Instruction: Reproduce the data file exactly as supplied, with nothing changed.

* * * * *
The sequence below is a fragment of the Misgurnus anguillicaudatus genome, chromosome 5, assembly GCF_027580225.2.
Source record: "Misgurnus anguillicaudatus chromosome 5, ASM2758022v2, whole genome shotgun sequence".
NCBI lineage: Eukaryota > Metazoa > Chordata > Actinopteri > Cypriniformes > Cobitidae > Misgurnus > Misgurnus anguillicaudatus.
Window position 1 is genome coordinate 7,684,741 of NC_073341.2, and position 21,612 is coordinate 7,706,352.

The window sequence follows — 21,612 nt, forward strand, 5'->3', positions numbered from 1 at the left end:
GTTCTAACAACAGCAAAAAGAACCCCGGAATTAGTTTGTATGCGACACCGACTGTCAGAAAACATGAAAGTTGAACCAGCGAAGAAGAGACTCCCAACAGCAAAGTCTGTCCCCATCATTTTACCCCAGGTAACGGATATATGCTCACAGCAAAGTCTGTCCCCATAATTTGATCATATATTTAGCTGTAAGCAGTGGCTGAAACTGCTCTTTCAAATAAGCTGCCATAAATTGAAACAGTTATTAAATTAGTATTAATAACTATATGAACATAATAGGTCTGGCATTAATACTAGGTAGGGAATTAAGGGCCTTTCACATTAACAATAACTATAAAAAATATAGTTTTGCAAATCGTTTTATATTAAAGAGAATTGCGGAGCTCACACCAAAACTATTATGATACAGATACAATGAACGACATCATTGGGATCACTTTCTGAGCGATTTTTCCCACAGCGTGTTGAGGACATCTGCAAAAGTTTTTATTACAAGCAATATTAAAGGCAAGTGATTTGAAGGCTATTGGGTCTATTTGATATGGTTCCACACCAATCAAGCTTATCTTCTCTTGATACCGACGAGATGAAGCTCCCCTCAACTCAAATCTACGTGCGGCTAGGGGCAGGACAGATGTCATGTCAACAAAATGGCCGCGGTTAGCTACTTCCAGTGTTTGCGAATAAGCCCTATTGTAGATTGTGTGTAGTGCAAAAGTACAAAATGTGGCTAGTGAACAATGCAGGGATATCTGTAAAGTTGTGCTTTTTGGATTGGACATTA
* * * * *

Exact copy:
The sequence below is a fragment of the Misgurnus anguillicaudatus genome, chromosome 5, assembly GCF_027580225.2.
Source record: "Misgurnus anguillicaudatus chromosome 5, ASM2758022v2, whole genome shotgun sequence".
NCBI lineage: Eukaryota > Metazoa > Chordata > Actinopteri > Cypriniformes > Cobitidae > Misgurnus > Misgurnus anguillicaudatus.
Window position 1 is genome coordinate 7,684,741 of NC_073341.2, and position 21,612 is coordinate 7,706,352.

The window sequence follows — 21,612 nt, forward strand, 5'->3', positions numbered from 1 at the left end:
GTTCTAACAACAGCAAAAAGAACCCCGGAATTAGTTTGTATGCGACACCGACTGTCAGAAAACATGAAAGTTGAACCAGCGAAGAAGAGACTCCCAACAGCAAAGTCTGTCCCCATCATTTTACCCCAGGTAACGGATATATGCTCACAGCAAAGTCTGTCCCCATAATTTGATCATATATTTAGCTGTAAGCAGTGGCTGAAACTGCTCTTTCAAATAAGCTGCCATAAATTGAAACAGTTATTAAATTAGTATTAATAACTATATGAACATAATAGGTCTGGCATTAATACTAGGTAGGGAATTAAGGGCCTTTCACATTAACAATAACTATAAAAAATATAGTTTTGCAAATCGTTTTATATTAAAGAGAATTGCGGAGCTCACACCAAAACTATTATGATACAGATACAATGAACGACATCATTGGGATCACTTTCTGAGCGATTTTTCCCACAGCGTGTTGAGGACATCTGCAAAAGTTTTTATTACAAGCAATATTAAAGGCAAGTGATTTGAAGGCTATTGGGTCTATTTGATATGGTTCCACACCAATCAAGCTTATCTTCTCTTGATACCGACGAGATGAAGCTCCCCTCAACTCAAATCTACGTGCGGCTAGGGGCAGGACAGATGTCATGTCAACAAAATGGCCGCGGTTAGCTACTTCCAGTGTTTGCGAATAAGCCCTATTGTAGATTGTGTGTAGTGCAAAAGTACAAAATGTGGCTAGTGAACAATGCAGGGATATCTGTAAAGTTGTGCTTTTTGGATTGGACATTA